We don’ care about how the Dictionary was created and injected, the only thing we need to think is “I want the instance here, this instance should be ready to me” in simple words. Wire framework will take care of injection for us, that is the important principle about dependency injection.

Wire Configuration

Now we know about the main characteristics of our application let’s instructs wire how to create our objects.

In the root folder create a file called wire.go, this name is mandatory.

Let’s look at the file content.

In the first line, we instruct to go build to ignore this file. This file is necessary to generate our compile file with all dependencies configured it is fantastic.

There are some imports and finally the SetupApplication function, that is the core for our application.

Let’s look at the return. It will produce a WordGenerator, this struct contains our business logic. Our main.go will invoke this struct to generate random words. Sometimes you can create your Application configuration, is up to you.

In our function body, we’ve used wire to create our container. I mean our dependencies to enable other structs to use.

Look at the builder functions as we saw before these functions produce pre-configured structs look at Producers Section

The return of this function doesn’t matter, the important part here is “we explain to wire how to create our application container”.

Wire Code Generation

Now, we are ready to generate our code, as we saw before wire will generate the file to build our application at compilation time, then Let’s do it.

On the root folder, at the same wire.go level type:

The tool will create a file called wire_gen.go, let’s analyze the content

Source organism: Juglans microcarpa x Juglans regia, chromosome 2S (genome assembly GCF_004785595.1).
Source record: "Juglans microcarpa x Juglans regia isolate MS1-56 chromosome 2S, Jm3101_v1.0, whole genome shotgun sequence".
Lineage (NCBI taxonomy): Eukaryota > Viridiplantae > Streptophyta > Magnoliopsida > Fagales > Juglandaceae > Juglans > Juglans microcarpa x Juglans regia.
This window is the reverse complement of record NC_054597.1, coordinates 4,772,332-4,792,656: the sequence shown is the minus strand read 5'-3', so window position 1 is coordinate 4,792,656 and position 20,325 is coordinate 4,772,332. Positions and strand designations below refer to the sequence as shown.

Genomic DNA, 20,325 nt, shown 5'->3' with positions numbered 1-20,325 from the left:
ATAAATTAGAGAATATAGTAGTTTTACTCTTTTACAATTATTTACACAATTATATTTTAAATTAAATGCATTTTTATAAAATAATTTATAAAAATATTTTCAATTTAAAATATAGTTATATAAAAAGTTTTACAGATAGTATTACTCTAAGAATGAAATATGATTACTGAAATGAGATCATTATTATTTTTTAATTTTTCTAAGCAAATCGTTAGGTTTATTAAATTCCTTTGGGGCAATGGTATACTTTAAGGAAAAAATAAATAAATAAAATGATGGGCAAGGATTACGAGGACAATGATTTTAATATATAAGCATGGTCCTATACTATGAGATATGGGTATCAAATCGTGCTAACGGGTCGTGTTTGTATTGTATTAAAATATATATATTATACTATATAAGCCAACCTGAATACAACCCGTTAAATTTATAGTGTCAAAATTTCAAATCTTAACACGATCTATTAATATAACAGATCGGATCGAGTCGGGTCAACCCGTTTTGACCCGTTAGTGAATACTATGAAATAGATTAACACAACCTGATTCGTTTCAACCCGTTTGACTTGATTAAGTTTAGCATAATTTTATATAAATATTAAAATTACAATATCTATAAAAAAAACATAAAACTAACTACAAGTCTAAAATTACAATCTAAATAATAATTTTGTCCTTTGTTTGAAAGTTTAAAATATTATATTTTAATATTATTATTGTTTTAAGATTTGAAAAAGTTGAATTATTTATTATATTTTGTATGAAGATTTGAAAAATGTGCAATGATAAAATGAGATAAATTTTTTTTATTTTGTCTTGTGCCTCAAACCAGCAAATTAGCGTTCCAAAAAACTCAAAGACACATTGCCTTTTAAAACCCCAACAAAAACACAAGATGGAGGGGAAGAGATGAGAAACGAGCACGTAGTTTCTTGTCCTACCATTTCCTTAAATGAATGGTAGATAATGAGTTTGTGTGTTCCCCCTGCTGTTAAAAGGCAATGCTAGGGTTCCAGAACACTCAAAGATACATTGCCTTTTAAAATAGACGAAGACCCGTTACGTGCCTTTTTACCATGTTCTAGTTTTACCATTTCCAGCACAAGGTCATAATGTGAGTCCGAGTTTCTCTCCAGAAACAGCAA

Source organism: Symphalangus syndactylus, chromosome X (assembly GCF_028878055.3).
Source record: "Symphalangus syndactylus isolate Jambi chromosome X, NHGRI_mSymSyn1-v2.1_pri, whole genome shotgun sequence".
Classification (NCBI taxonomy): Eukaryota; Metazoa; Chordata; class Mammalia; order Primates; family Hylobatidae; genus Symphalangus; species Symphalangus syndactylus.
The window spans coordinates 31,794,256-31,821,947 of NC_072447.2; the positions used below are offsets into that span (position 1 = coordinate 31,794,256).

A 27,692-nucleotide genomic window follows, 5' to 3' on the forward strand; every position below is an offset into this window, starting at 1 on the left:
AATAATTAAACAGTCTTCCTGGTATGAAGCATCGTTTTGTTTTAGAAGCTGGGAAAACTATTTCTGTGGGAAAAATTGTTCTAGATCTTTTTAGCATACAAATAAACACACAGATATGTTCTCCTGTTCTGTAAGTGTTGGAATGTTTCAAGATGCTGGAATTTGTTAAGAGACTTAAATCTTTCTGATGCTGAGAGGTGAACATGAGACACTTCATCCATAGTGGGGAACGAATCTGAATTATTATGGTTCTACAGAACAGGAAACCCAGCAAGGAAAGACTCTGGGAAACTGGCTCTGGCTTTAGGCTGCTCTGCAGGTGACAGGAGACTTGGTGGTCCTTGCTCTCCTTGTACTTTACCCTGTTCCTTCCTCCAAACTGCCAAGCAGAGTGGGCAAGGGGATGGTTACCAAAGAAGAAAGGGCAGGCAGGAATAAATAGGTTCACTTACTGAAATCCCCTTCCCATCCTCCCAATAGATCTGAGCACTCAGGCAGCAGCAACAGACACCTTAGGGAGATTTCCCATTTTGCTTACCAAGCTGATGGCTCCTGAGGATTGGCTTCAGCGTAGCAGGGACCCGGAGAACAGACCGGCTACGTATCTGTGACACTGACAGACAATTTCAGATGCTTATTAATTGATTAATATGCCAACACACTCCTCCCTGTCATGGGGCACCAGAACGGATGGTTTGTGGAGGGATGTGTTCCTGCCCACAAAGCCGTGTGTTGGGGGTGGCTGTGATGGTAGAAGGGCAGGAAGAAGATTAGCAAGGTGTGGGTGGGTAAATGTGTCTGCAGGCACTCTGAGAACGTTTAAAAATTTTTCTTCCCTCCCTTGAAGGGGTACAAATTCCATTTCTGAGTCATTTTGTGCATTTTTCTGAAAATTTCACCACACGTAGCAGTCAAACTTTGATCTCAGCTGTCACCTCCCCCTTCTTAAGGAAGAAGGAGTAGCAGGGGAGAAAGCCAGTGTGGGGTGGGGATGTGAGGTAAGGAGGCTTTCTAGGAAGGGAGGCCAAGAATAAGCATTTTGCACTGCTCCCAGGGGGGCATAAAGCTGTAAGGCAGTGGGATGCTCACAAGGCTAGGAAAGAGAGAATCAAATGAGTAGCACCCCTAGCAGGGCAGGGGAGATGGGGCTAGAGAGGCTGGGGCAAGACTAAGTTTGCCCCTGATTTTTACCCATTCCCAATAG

In the first line we have a warning, “Do not edit” that is very import thing to notice.

Then we have the application configuration, look at the declaration all of our dependencies are built by the tool, amazing thing here. All of the structs are configured and ready to use.

The wire did the “dirty job” for us. I’m so proud..hahaha

Main.go

Now our dependencies are ready to use, let’s use. Create a file called main.go

Look at the SetupApplication() invocation, it will produce our WordGenerator then we can call the GenerateWord function, easy easy.

Conclusion

I like what java programmers are creating using some important patterns like Dependency Injection, and for me, wire is a vital library if you are thinking to work professionally with go.

It will increase your productivity and also will help you to create decoupled applications.

The GitHub repo is available here.

More complicated stuff

If you want something more real I’ve coded a simple application which will receive the HTTP Request and persist in the PostgreSQL database using Wire.

The code can be found here.

References

Wire tutorial

Wire Userguide

Author: de Oliveira Claudio Eduardo

Claudio Eduardo de Oliveira is a software architect and software developer working for Sensedia. He works with APIs, microservices, and cloud-centric applications. He has more than ten years of experience in software development with Java and JVM languages. He is a speaker at some important events in Brazil about Spring and other Java Frameworks.